When I was seventeen, I moved to Jackson, Mississippi and was on my own for the first time. I spent a lot of time in my station wagon exploring every dark corner of Jackson, playing my Robert Johnson tape on a cassette player I held on my lap while driving. I remember rewinding this song over and over. I also played a lot of guitar that year but could never play a Robert Johnson song to save my life. This painting feels more like his music to me than anything I ever could do on the guitar, though of course there’s no real comparison. As a side note, the Wastrels are making a cameo appearance in the pictures on the wall above Ida Belle’s (presumably) double arm. Immutable little interlopers.
This is related to Sweet Emmalina. The fellow on the far left is a cut-up in both.
There is a vaporous mood in this one; ether and suspended blood cells. Hard to know where to point one’s eyes sometimes.
I don’t have a problem with others signing their work, but for me adding my signature to a painting, after working to create a balance of marks, can feel like an invasive afterthought. So I’ve started signing a canvas as soon as I start the painting, then signing it again periodically throughout the process of making a painting. That way the signature feels more a part of the painting process and not something jammed on like a mic-drop at the end. In “Don’t Go, Flo” you can see a little swarm of initials in the bottom right.
Here is another large-ish oil painting. There is a lot to look at in this image, and a lot of eyes looking back. The paintings hanging on the wall on the right side make me want to walk behind the bass player and see what’s going on back there. And pink face, can’t even look directly at him almost. Then there’s the rakish fellow on the left, all rubbery and swarming with eyes.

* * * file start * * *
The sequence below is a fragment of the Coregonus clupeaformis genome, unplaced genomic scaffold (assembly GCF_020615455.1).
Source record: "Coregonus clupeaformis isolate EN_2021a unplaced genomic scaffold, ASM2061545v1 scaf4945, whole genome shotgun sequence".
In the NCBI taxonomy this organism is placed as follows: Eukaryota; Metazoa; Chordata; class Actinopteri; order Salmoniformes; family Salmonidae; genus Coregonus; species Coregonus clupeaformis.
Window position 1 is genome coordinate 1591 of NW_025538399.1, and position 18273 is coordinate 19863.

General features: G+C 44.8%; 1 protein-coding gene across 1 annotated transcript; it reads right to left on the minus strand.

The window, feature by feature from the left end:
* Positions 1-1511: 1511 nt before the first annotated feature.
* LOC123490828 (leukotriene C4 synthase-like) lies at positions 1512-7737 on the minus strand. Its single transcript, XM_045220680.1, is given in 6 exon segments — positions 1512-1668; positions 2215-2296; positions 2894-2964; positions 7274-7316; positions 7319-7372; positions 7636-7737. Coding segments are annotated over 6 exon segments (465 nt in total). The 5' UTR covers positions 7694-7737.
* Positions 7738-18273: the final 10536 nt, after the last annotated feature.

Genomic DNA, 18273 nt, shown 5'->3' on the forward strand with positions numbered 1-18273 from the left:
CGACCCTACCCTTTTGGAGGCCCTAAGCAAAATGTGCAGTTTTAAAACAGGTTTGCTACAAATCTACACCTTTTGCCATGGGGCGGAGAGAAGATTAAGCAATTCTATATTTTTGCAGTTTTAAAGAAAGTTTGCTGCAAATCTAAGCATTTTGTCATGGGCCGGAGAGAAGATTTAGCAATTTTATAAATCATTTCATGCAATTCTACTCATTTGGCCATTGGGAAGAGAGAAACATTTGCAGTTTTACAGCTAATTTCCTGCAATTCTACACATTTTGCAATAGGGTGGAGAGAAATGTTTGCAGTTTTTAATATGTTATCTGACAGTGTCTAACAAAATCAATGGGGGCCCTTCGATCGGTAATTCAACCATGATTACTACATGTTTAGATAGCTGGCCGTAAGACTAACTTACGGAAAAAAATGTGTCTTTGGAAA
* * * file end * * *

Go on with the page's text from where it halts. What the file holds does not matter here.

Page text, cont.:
I am fortunate to have a solo show scheduled at the lovely Carol Robinson Gallery. The exhibit will consist entirely of paintings of musicians and I thought I’d start posting them on the Work-a-Day one at a time.
This one here is a biggie. And colorful.
Ja-Da, Ja-Da, Ja-Da, Jing, Jing, Jing!
12″ x 16″
Mapleton is the name of our parents’ old house in Sandy Hook, CT. The house is a colonial home and the property stretches up a hill covered in large maple trees and at the top of the hill is a garden, a fire circle (built by me and my father), a large stone labyrinth and an old one room school house. Beyond the garden, the hill slopes down to Sandy Hook Elementary School.
In December 2007, I was staying in my parents’ school house for a month and that is where I painted this picture of my own first grade class. I remember listening to the children playing in the school yard while I painted and thought they must be the age of the children I was painting.
For what little good they do to comfort, maybe paintings can serve as a form for grief to take, as well as celebration of life, somehow simultaneously. Anyway, here’s one. It was just pointed out to me that there are twenty children in the painting.